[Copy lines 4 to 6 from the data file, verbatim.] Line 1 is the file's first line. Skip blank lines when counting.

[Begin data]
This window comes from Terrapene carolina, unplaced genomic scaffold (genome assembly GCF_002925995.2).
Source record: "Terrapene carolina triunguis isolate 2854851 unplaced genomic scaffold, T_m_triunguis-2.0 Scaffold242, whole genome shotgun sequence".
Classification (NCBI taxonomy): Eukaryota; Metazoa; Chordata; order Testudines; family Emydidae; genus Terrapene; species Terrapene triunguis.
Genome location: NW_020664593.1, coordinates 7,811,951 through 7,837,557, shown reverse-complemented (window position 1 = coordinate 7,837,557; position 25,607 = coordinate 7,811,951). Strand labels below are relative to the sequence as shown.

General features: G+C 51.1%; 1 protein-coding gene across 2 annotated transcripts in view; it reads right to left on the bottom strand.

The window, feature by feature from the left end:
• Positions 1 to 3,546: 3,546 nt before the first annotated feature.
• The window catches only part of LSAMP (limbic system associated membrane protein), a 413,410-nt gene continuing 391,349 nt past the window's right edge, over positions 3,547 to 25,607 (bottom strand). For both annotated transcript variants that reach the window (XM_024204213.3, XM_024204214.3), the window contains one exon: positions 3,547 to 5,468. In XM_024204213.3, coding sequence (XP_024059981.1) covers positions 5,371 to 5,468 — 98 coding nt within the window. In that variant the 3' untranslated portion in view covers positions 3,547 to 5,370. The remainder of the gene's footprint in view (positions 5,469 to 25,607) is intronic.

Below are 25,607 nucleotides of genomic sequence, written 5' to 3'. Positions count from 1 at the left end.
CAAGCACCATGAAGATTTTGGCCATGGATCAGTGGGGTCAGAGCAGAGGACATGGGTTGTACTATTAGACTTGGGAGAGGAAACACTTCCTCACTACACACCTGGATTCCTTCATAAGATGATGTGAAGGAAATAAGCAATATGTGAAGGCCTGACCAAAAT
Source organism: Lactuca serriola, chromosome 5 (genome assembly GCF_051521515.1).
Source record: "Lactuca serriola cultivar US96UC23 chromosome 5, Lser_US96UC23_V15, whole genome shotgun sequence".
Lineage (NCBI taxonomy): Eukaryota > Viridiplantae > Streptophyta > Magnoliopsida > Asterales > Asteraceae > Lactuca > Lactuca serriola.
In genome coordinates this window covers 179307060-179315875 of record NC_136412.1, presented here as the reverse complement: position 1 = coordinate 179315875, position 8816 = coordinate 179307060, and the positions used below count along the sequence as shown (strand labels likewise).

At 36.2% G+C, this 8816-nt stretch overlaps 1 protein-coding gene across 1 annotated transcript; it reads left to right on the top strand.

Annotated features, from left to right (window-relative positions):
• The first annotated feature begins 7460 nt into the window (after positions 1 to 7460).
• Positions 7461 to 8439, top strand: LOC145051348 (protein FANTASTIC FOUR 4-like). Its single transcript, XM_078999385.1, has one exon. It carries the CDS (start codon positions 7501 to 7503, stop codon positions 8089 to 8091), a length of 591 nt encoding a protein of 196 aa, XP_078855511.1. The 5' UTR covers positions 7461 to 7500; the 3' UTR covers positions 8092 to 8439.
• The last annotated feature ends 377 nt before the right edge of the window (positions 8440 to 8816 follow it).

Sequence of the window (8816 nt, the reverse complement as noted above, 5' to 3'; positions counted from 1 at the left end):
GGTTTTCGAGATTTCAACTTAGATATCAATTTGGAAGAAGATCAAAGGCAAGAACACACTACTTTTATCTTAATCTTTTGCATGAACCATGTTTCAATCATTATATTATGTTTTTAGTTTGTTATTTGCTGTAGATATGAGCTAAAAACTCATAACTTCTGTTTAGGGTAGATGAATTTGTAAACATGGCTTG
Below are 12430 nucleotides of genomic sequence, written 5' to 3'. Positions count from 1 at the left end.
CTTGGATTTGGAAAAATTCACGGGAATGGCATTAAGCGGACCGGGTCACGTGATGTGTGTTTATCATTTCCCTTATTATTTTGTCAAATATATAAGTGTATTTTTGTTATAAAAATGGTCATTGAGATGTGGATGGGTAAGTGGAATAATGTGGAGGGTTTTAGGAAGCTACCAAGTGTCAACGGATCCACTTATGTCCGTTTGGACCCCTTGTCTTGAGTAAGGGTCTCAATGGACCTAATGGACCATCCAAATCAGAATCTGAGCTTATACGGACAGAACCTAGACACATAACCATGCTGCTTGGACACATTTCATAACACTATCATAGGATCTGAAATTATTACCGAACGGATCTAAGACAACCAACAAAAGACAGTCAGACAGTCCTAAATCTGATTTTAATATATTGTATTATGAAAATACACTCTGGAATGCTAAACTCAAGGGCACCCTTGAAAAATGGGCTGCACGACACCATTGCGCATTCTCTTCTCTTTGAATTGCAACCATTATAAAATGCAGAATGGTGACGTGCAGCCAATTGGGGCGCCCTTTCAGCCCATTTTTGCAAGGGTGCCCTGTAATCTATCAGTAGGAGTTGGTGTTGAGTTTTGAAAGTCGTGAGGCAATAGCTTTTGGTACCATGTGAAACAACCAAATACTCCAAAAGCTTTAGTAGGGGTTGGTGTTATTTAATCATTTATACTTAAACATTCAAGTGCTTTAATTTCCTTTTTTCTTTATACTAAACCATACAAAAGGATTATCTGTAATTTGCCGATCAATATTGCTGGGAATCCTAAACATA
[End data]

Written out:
Genome location: NW_020664593.1, coordinates 7,811,951 through 7,837,557, shown reverse-complemented (window position 1 = coordinate 7,837,557; position 25,607 = coordinate 7,811,951). Strand labels below are relative to the sequence as shown.

General features: G+C 51.1%; 1 protein-coding gene across 2 annotated transcripts in view; it reads right to left on the bottom strand.

The window, feature by feature from the left end: